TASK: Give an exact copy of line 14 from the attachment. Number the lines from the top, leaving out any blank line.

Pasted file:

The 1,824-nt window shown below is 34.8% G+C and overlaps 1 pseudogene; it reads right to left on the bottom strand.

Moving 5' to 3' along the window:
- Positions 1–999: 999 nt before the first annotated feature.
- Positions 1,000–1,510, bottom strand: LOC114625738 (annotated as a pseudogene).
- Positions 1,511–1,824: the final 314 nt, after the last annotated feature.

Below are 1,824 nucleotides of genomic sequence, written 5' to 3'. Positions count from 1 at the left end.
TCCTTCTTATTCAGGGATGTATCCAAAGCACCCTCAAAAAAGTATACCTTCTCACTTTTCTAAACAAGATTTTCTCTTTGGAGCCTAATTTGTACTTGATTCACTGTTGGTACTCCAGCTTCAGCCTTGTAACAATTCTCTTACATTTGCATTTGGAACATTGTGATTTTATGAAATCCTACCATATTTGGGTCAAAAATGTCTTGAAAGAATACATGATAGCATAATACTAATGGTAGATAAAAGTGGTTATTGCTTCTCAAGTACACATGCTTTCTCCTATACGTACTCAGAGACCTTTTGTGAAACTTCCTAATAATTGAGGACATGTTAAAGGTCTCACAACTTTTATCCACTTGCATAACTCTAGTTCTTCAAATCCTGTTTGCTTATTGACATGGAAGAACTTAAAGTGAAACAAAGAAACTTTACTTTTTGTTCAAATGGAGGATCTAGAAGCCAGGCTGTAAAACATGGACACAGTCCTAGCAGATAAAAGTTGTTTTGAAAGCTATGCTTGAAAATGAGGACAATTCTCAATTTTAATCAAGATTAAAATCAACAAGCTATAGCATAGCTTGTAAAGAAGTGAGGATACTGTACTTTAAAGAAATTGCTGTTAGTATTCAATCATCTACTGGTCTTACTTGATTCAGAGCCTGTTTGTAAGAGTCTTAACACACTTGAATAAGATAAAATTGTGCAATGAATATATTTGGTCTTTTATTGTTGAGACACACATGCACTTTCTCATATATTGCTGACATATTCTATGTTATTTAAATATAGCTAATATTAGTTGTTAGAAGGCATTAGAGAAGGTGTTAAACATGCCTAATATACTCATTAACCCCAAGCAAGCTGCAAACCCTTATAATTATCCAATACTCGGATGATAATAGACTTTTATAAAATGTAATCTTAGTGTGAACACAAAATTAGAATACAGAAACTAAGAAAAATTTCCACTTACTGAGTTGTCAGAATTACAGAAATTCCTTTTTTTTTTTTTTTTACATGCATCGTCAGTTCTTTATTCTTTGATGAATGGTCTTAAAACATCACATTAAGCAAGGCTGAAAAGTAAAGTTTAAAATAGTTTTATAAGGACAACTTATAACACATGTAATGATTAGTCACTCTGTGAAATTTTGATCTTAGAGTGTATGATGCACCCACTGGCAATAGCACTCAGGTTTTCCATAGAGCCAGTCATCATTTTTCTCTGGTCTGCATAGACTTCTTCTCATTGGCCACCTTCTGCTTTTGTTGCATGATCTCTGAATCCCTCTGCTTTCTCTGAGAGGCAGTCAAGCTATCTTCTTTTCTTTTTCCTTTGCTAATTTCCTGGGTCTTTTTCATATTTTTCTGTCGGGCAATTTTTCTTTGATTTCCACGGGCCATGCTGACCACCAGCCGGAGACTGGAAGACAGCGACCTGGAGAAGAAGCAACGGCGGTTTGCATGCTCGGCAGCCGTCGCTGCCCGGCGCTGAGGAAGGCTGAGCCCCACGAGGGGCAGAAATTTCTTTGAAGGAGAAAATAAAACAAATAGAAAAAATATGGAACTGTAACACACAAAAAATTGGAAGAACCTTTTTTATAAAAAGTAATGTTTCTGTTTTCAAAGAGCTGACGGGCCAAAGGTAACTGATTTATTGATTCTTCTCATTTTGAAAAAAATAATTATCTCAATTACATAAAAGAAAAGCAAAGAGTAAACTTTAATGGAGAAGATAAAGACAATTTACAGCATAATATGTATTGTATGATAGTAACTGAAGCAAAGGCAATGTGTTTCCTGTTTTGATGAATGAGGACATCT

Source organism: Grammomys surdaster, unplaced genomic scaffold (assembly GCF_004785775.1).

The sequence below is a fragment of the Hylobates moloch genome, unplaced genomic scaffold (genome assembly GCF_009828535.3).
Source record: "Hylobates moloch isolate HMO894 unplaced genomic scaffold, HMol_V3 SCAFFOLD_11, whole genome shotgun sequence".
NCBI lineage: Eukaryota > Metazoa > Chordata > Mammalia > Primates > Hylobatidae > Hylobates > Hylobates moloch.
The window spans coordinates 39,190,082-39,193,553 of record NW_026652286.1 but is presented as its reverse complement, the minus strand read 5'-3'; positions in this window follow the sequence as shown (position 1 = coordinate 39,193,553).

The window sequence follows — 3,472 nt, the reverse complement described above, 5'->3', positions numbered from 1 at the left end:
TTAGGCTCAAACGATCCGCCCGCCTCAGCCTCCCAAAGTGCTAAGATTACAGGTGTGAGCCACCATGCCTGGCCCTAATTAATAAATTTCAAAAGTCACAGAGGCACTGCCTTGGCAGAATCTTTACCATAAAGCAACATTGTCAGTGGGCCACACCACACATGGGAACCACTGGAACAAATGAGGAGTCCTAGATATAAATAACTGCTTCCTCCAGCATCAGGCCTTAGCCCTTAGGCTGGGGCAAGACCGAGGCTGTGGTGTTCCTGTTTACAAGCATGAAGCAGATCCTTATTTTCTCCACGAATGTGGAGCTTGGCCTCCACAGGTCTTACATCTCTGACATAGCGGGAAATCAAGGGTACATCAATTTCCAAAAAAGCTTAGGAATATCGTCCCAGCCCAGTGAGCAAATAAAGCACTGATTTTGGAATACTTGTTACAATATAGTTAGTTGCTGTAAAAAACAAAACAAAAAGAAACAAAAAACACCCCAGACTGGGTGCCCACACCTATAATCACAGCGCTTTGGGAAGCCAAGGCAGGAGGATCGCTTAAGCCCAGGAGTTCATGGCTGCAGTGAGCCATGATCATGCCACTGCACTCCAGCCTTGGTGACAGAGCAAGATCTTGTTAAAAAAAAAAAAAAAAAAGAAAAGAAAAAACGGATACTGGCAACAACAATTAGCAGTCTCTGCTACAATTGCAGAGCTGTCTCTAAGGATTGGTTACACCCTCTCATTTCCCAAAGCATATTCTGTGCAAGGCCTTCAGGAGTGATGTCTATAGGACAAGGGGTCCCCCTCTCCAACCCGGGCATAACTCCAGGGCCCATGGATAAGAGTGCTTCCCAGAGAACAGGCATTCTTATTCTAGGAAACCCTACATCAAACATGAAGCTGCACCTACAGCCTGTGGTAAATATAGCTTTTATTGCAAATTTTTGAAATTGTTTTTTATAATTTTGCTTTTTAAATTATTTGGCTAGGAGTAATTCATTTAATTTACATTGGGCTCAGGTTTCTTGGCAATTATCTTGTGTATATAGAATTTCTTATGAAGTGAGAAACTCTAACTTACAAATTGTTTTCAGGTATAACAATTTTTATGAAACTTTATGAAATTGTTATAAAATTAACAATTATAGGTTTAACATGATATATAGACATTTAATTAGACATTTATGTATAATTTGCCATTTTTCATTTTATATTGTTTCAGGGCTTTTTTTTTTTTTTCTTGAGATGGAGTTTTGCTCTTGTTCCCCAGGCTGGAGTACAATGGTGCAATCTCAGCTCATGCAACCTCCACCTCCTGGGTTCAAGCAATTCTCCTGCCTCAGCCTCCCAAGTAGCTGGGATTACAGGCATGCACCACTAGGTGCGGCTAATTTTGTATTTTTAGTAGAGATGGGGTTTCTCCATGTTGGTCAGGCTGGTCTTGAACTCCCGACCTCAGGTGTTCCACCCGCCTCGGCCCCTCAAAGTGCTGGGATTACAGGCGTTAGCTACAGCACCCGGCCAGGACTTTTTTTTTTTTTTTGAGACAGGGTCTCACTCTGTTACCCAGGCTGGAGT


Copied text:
TTAGGCTCAAACGATCCGCCCGCCTCAGCCTCCCAAAGTGCTAAGATTACAGGTGTGAGCCACCATGCCTGGCCCTAATTAATAAATTTCAAAAGTCACAGAGGCACTGCCTTGGCAGAATCTTTACCATAAAGCAACATTGTCAGTGGGCCACACCACACATGGGAACCACTGGAACAAATGAGGAGTCCTAGATATAAATAACTGCTTCCTCCAGCATCAGGCCTTAGCCCTTAGGCTGGGGCAAGACCGAGGCTGTGGTGTTCCTGTTTACAAGCATGAAGCAGATCCTTATTTTCTCCACGAATGTGGAGCTTGGCCTCCACAGGTCTTACATCTCTGACATAGCGGGAAATCAAGGGTACATCAATTTCCAAAAAAGCTTAGGAATATCGTCCCAGCCCAGTGAGCAAATAAAGCACTGATTTTGGAATACTTGTTACAATATAGTTAGTTGCTGTAAAAAACAAAACAAAAAGAAACAAAAAACACCCCAGACTGGGTGCCCACACCTATAATCACAGCGCTTTGGGAAGCCAAGGCAGGAGGATCGCTTAAGCCCAGGAGTTCATGGCTGCAGTGAGCCATGATCATGCCACTGCACTCCAGCCTTGGTGACAGAGCAAGATCTTGTTAAAAAAAAAAAAAAAAAAGAAAAGAAAAAACGGATACTGGCAACAACAATTAGCAGTCTCTGCTACAATTGCAGAGCTGTCTCTAAGGATTGGTTACACCCTCTCATTTCCCAAAGCATATTCTGTGCAAGGCCTTCAGGAGTGATGTCTATAGGACAAGGGGTCCCCCTCTCCAACCCGGGCATAACTCCAGGGCCCATGGATAAGAGTGCTTCCCAGAGAACAGGCATTCTTATTCTAGGAAACCCTACATCAAACATGAAGCTGCACCTACAGCCTGTGGTAAATATAGCTTTTATTGCAAATTTTTGAAATTGTTTTTTATAATTTTGCTTTTTAAATTATTTGGCTAGGAGTAATTCATTTAATTTACATTGGGCTCAGGTTTCTTGGCAATTATCTTGTGTATATAGAATTTCTTATGAAGTGAGAAACTCTAACTTACAAATTGTTTTCAGGTATAACAATTTTTATGAAACTTTATGAAATTGTTATAAAATTAACAATTATAGGTTTAACATGATATATAGACATTTAATTAGACATTTATGTATAATTTGCCATTTTTCATTTTATATTGTTTCAGGGCTTTTTTTTTTTTTTCTTGAGATGGAGTTTTGCTCTTGTTCCCCAGGCTGGAGTACAATGGTGCAATCTCAGCTCATGCAACCTCCACCTCCTGGGTTCAAGCAATTCTCCTGCCTCAGCCTCCCAAGTAGCTGGGATTACAGGCATGCACCACTAGGTGCGGCTAATTTTGTATTTTTAGTAGAGATGGGGTTTCTCCATGTTGGTCAGGCTGGTCTTGAACTCCCGACCTCAGGTGTTCCACCCGCCTCGGCCCCTCAAAGTGCTGGGATTACAGGCGTTAGCTACAGCACCCGGCCAGGACTTTTTTTTTTTTTTTGAGACAGGGTCTCACTCTGTTACCCAGGCTGGAGT